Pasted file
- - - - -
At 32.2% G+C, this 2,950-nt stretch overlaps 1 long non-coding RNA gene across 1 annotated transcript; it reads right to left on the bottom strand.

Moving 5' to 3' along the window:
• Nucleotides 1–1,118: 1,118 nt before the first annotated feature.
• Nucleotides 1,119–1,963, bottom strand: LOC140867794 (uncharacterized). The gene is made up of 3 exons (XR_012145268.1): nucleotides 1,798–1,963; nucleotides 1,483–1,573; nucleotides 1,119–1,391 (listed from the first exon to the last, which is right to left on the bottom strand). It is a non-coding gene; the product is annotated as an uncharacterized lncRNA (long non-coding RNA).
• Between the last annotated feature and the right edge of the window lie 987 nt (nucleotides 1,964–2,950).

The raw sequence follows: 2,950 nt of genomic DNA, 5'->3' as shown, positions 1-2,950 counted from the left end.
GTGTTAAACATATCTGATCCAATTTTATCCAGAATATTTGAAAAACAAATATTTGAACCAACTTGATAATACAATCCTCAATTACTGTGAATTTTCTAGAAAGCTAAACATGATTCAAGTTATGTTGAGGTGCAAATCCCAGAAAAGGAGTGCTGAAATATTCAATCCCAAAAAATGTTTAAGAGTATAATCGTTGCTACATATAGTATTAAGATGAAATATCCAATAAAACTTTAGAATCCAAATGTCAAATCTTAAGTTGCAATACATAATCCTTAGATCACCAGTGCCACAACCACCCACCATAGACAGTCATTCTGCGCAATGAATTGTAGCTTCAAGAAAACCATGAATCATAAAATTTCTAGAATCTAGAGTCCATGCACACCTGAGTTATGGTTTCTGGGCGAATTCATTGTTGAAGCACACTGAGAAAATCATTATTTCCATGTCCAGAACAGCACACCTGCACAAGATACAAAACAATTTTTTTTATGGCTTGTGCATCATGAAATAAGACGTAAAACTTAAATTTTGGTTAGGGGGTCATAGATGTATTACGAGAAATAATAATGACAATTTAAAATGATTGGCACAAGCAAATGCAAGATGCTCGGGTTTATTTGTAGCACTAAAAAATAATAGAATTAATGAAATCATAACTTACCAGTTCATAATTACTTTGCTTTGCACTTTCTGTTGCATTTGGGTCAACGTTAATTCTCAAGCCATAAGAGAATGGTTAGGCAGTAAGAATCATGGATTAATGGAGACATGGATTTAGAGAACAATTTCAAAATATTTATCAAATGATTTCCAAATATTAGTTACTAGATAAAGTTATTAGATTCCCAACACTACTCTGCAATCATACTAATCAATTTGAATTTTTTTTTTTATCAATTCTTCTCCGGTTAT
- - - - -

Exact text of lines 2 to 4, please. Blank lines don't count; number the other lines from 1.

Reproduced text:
Moving 5' to 3' along the window:
• Nucleotides 1–1,118: 1,118 nt before the first annotated feature.
• Nucleotides 1,119–1,963, bottom strand: LOC140867794 (uncharacterized). The gene is made up of 3 exons (XR_012145268.1): nucleotides 1,798–1,963; nucleotides 1,483–1,573; nucleotides 1,119–1,391 (listed from the first exon to the last, which is right to left on the bottom strand). It is a non-coding gene; the product is annotated as an uncharacterized lncRNA (long non-coding RNA).